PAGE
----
Wednesday, September 17, 2014

A Consistently Biblical Apologetic

Every worldview makes truth-claims and must subject itself to scrutiny around those claims. Every worldview unavoidably operates on presuppositions that function as first principles. Some claim that first principles must be universally obvious to all. First principles are do not require proof because they are in fact first principles. The problem with this claim is that it cannot be demonstrated to be true, nor is it obvious to all. It is not self-evident that first principles must be universally self-evident. For all its usefulness, logic indeed has its limitations. The limitations of logic should not deter us from agreeing that every worldview has a starting point upon which it operates. It is the place where it begins to move the process of human reason forward. The contents of this blog are derived mostly from Van Til’s book, “The Defense of the Faith,” chapter twelve, “The Defense of Christianity.”

1.    Both the Christian and the non-Christian worldview make presuppositions about the nature of reality. Van Til writes, The Christian presupposes the self-contained God and his plan for the universe.[1] 

      On the other hand, the non-Christian worldview presupposes a world of chance. The Christian, knowing that the universe is the result of the creative activity of the self-contained God of Scripture interprets reality through the lens of the divine revelation of Scripture.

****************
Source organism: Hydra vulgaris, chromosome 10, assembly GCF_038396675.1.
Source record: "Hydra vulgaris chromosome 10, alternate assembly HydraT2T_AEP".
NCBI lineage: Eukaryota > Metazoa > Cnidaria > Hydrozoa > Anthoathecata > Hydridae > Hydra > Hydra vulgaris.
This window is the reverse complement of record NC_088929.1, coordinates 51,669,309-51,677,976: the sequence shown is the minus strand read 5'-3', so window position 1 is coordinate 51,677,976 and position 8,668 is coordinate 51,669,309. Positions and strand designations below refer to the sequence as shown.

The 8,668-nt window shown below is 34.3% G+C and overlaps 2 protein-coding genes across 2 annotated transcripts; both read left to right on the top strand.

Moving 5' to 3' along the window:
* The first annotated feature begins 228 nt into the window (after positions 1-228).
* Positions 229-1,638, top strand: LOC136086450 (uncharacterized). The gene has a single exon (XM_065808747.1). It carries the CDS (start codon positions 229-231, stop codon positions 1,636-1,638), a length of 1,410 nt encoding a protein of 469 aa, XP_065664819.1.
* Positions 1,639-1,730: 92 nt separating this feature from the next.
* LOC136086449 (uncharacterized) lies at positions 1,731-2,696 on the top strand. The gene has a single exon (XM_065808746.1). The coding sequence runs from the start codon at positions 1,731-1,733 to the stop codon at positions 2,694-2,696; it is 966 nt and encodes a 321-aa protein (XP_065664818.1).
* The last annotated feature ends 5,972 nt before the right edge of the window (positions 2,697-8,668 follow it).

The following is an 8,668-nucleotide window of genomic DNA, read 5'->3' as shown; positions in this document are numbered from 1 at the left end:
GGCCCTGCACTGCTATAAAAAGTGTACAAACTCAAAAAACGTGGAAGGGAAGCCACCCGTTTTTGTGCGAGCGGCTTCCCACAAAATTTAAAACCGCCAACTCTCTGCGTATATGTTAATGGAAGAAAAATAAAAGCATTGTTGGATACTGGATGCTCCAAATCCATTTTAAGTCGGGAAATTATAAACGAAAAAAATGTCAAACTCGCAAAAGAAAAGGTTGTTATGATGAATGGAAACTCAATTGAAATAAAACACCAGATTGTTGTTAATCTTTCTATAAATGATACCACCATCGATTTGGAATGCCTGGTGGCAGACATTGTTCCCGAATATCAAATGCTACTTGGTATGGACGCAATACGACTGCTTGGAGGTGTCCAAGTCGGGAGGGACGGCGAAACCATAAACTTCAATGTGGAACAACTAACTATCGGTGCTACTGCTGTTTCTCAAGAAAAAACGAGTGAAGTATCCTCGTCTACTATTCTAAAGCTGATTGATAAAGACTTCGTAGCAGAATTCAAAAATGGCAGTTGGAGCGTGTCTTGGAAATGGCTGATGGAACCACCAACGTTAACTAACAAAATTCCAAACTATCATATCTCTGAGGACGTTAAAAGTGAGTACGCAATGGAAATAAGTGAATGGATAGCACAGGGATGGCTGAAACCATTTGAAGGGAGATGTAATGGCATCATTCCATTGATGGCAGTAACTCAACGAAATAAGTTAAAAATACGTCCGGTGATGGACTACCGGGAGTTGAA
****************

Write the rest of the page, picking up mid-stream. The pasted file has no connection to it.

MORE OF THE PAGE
2.    The Christian understands that he cannot, simply by means of logic, legislate what reality should be says Van Til. The non-Christian takes a different approach. Out of one side of his mouth the non-Christian says that the universe is the product of chance, and hence, is not rationally constituted. But out of the other side of his mouth, he seeks to control and interpret the facts of reality by his use of reason, which must mean he believes the universe is, after all, rationally constituted.

3.    Both the Christian and the non-Christian claim that their respective positions are in accord with the “facts of experience.” However, the Christian understands the facts of experience to be what God has revealed them to be in Scripture. As Van Til puts it, he understands that the uniformity of nature is what it is because it is included in the plan of God. The non-Christian, to the contrary understands facts to have a nature different from any other fact. Here we see the presupposition of ultimate irrationality in the sense that the universe is the product of chance and chaos. Order and uniformity are simply said to be appearances at best and that, after the mind has made its contribution.